‘The air is always thick with our verbal emissions. There are so many things we want to tell the world.
Some of them are important, some of them are not. But we talk anyway. A life without words would be a horrendous privation.’
(from the Introduction)
Words and language, keys to human identity, are fascinating subjects. The aim of this book is to arouse curiosity about English words and about the nature of language in general, especially among students who are not intending to specialise in linguistics.
The book covers a wide range of topics, including the structure of words, the meaning of words, how their spelling relates to pronunciation, how new words are manufactured or imported from other languages, and how the meaning of words changes with the passage of time. It also investigates how the mind deals with words by highlighting the amazing intellectual feat performed routinely when the right word is retrieved from the mental dictionary during conversation. Words of all sorts are examined—from great poetry, nonsense verse and journalism to advertising. It is demonstrated that in their very different ways they are all worthy of serious study.
This textbook is an accessible descriptive introduction, suitable for students of English language and communication, showing how the nature of words can be illuminated by insights from a broad range of areas of linguistics and related subjects.
Francis Katamba is Lecturer in Linguistics at Lancaster University. His publications include
Morphology (1993) and Introduction to Phonology (1989).
London and New York
First published 1994 by Routledge
11 New Fetter Lane, London EC4P 4EE
This edition published in the Taylor & Francis e-Library, 2005.
“To purchase your own copy of this or any of Taylor & Francis or Routledge’s collection of thousands of eBooks please go to www.eBookstore.tandf.co.uk.” Simultaneously published in the USA and Canada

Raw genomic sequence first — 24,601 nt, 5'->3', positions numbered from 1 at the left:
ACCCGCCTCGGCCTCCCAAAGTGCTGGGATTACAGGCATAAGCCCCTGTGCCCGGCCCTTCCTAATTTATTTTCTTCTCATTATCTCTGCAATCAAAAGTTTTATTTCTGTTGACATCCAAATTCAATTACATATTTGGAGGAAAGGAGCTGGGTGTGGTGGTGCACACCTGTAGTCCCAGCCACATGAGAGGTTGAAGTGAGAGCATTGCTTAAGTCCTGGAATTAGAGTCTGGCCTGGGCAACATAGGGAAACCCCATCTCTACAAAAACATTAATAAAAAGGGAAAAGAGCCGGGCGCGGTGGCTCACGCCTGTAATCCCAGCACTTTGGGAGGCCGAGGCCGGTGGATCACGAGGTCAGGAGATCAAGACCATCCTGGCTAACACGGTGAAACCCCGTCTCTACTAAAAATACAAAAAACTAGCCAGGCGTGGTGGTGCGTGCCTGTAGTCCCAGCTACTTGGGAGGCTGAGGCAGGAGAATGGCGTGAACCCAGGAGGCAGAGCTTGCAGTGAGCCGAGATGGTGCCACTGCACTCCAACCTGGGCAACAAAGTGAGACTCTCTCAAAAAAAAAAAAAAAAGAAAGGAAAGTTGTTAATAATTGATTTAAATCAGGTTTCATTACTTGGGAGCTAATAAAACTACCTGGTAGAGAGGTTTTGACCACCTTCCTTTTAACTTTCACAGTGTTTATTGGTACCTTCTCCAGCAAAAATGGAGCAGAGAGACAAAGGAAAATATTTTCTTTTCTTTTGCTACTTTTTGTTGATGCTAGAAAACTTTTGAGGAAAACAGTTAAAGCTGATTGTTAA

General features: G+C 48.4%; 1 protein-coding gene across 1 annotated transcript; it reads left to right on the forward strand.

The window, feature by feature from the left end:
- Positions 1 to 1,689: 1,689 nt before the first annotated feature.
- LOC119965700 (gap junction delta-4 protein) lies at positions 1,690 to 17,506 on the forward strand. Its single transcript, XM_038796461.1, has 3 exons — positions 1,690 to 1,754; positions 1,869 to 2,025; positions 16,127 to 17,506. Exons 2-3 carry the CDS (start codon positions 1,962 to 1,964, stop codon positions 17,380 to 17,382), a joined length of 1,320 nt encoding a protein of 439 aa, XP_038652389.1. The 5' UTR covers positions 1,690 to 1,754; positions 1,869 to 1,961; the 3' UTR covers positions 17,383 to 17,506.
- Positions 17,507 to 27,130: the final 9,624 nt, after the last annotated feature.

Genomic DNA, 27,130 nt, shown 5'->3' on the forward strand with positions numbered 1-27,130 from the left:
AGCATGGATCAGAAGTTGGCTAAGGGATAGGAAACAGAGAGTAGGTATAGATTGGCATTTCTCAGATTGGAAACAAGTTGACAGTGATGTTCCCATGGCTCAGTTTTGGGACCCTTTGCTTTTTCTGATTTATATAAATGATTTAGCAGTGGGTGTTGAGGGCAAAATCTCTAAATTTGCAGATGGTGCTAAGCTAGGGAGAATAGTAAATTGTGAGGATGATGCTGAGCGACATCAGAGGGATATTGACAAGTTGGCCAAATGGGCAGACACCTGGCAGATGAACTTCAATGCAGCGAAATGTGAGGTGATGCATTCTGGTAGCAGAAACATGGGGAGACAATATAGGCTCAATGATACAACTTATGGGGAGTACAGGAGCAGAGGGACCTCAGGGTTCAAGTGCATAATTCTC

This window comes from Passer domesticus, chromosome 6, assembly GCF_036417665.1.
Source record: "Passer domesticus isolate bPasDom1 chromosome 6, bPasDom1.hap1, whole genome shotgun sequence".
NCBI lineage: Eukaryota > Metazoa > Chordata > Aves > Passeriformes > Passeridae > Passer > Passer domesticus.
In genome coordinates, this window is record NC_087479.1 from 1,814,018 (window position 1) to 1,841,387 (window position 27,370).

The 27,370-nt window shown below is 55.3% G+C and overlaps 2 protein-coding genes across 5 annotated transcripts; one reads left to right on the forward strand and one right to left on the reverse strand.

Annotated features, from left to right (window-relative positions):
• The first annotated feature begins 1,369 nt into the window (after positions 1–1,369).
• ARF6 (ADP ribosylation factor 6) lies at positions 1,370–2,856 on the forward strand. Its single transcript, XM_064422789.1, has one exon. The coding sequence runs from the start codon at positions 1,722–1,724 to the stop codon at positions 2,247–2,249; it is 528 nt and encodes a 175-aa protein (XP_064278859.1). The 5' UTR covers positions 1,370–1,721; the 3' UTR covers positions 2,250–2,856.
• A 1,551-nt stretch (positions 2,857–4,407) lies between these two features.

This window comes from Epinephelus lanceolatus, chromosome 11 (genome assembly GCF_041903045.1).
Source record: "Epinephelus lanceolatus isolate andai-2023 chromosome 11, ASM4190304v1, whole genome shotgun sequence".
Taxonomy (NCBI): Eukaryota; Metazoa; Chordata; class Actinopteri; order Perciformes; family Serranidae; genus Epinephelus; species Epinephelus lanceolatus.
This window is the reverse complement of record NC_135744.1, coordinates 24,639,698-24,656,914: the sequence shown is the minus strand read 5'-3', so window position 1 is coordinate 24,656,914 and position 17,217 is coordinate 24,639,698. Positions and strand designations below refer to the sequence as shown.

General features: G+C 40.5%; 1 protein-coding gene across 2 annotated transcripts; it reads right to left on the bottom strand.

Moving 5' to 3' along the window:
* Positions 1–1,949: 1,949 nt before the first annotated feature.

References: Francis Katamba Lancaster, 1993 Auden, W.H. ‘Musée des Beaux Arts’. In W.H.Auden (1968) Collected Poems. Edited by Edward Mendelson Bliss, A.J. (1966) Dictionary of Foreign Words and Phrases in Current English. London: Routledge & Kegan Paul. Burns, R. (1786) ‘Address to the devil’ in W.Beattie and H.W.Meikle (eds) Poems and Songs of Robert Burns Carroll. L. (1982) Alice’s Adventures in Wonderland and Through the Looking-Glass. Harmondsworth: Penguin Books Chaucer, G. (1964) The Canterbury Tales, edited by A.Hieatt and C.Hieatt. New York: Bantam Books. Chirol, L. (1973) Les ‘mots français’ et le mythe de la France en anglais contemporain. Paris: Editions Klincksieck. Cole, W. and U. and Ungerer, T. (1978) Oh, What Nonsense! A Collection of Nonsense Verse. London: Methuen. Crystal, D. (1987) The Cambridge Encyclopaedia of Language. Cambridge: Cambridge University Press. Dahl, R. (1982) The BFG. Harmondsworth: Puffin Books. BGF text and cartoon. Eliot, T.S. (1963) Collected Poems (1963). London: Faber & Faber. ‘Rhapsody on a Windy Night’ (1954). English children’s rhyme ‘Beg parding’ in W.Cole (1968) Oh, What Nonsense, London: Methuen, p. 85. Fantoni, B. (1984) Private Eye’s Colemanballs 2. London: Private Eye/André Deutsch. Gairdner, J. (ed.) (1983) The Paston Letters. Gloucester: Alan Sutton. Vol. 2, pp. 46–8. Gleason, H.A. (1961) An Introduction to Descriptive Linguistics. New York: Holt, Rinehart & Winston. Hopkins, G.M. (1970) ‘Spring and Fall’ in W.H.Gardner and N.H. MacKenzie, The Poems of Gerald Manley Hopkins Lawrence, D.H. (1960) ‘Love among the Haystacks’ (1930) in Love among the Haystacks and Other Stories Milligan, S. ‘Questions, Quistions & Questions’ in W.Cole (1972) Oh, That’s Ridiculous. London: Methuen, pp Mr. Punch’s Victorian Era (1888) ‘Humble Pie’ (1872). London: Bradbury, Agnew.